Basically, a person's beliefs are immutable. A person will die before they change their beliefs. On the other hand, opinions can change over the course of a lifetime. Even the strongest opinions can be changed. (I am paraphrasing from memory as I could not find my copy of the book if my life depended on it.)
James Taranto of the Wall Street Journal had a quote today that reminded me of Watzlawick's book:
...science-minded people often scoff at those who do not "believe in evolution." The problem with this is not that they are wrong to defend evolution, but that they mistake evolution, a scientific theory, for a belief system. When you demand adherence to a set of beliefs, you are no longer doing science but something that has the form, if not the substance, of religion.Too often, we tend to give science too much credit. In essence, we give science a blind faith that is undeserved, and frequently not even sought by the scientists involved.
When someone says, "I have a theory...", you will listen and give the person's supposition a fair hearing, usually accepting or rejecting said "theory" on it's own merits or demerits, with some weight lent to the person's credibility. But let a scientist give you a theory, and most people will more likely than not accept it on faith.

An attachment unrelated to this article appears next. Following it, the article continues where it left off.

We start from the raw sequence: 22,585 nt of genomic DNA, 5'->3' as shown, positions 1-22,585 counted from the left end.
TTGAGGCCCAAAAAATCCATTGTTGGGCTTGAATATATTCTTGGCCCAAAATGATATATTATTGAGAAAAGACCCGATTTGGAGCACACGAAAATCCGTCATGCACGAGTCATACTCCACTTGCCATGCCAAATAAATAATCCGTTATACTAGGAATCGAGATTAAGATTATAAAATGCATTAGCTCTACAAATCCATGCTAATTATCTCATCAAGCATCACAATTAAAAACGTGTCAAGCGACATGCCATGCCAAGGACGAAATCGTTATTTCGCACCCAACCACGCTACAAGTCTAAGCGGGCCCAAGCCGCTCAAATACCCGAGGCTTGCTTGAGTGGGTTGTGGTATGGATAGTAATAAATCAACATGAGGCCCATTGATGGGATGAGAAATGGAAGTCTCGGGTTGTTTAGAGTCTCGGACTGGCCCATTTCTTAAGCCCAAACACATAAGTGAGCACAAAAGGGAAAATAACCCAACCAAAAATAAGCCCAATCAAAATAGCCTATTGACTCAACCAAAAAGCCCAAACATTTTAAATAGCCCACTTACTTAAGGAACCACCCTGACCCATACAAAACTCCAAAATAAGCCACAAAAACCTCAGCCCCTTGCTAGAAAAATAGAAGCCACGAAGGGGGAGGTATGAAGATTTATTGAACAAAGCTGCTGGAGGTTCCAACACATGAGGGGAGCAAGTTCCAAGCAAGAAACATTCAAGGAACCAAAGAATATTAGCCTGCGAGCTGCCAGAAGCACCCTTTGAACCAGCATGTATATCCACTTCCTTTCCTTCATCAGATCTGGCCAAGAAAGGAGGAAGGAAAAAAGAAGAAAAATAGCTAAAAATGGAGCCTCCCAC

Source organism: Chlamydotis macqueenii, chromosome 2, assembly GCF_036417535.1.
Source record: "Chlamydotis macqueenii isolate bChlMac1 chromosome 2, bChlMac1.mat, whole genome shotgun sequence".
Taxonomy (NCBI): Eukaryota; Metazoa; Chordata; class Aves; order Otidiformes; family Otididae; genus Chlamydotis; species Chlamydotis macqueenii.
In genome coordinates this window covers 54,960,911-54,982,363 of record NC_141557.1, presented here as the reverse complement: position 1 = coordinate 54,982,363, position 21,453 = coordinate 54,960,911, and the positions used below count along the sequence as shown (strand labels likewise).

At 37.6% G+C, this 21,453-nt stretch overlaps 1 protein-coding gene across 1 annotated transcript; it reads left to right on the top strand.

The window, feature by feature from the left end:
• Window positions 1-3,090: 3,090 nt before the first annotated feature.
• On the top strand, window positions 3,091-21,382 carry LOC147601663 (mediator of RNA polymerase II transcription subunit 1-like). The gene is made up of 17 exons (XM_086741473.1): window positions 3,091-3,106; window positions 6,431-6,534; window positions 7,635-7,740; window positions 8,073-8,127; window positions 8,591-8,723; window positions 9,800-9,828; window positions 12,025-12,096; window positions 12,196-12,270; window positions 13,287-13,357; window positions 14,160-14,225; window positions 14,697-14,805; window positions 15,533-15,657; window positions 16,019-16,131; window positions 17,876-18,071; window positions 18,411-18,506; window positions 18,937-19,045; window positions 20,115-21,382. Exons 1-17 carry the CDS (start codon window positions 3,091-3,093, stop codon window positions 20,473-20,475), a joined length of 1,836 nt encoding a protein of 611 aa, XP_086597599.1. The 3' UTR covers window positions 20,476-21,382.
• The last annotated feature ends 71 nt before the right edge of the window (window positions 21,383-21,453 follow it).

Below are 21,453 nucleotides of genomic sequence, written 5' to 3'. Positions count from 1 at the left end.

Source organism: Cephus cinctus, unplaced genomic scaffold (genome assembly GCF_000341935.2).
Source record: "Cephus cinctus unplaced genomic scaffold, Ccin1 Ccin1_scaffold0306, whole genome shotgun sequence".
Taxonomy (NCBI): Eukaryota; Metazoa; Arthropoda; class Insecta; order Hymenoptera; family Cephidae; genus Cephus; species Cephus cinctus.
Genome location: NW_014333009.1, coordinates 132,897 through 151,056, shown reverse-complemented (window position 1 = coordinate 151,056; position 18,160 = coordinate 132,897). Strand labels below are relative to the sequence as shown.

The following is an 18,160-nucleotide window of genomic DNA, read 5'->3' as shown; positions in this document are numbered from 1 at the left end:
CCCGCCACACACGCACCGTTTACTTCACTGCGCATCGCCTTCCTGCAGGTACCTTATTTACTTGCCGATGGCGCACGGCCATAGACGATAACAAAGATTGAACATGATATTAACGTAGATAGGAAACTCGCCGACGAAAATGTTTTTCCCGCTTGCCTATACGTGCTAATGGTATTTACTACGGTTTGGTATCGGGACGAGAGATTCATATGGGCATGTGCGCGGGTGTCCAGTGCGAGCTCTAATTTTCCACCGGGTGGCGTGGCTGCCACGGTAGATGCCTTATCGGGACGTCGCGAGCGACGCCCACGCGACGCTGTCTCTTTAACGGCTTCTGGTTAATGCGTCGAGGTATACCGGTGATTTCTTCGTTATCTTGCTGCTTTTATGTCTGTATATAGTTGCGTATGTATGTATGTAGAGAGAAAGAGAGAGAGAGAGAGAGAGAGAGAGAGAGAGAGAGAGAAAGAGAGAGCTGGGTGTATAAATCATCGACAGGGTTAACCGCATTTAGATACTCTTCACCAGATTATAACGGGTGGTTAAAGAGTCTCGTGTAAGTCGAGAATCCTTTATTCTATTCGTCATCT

Let more than one scientist espouse a theory, and most people will take it as if Moses came down from the mountain holding tablets. It becomes gospel at that point.
I apologize for the religious terminology, but therein lies the problem: Too many people treat science as a religion.
Ironically, both science and religion have their theories. For example, is the Creation story a myth or a fact? Even among different religions, there is no agreement on this subject. If asked about this, most scientists would give you the "Big Bang Theory", or the "Evolution Theory", as explanations of how the world came to be. The problem in this discussion is that neither science nor religion have conclusive proof to back up their respective claims. That said, I personally lend more credence to science in this debate, but that is my OPINION.
When science gives you a theory, it should be remembered it is exactly that: a theory, to be judged on it's own merits or demerits.
If your religion told you that you needed to do something that wasn't logical, would you question why? If they came back with "God said so", that might be good enough, although I personally would want a little more than that. I might need philosophical backup to support my religion's belief. Even then, it might not hit my personal belief system, and remain limited to my opinion system. In other words, I would retain my doubts.
So when science tells you that you need to do something, would you question it? If they tell you "studies show...", would you immediately change your life? For many, the answer is a blind yes.
But what happens when later scientific studies disprove the original studies? You would think "once burned, twice shy" would apply to our views of science, yet how many times have scientific theories, backed up by studies, later get overturned, yet we continue to lend blind faith to science?
Even worse, what happens when scientists fudge the data, then hide the data, while using political machinations to keep opposing scientists from proving them wrong, as recently happened with the Global Warming theory? I am amazed that there are STILL people who believe the flawed theory of Global Warming blindly.
If you don't believe me, just visit Copenhagen this week.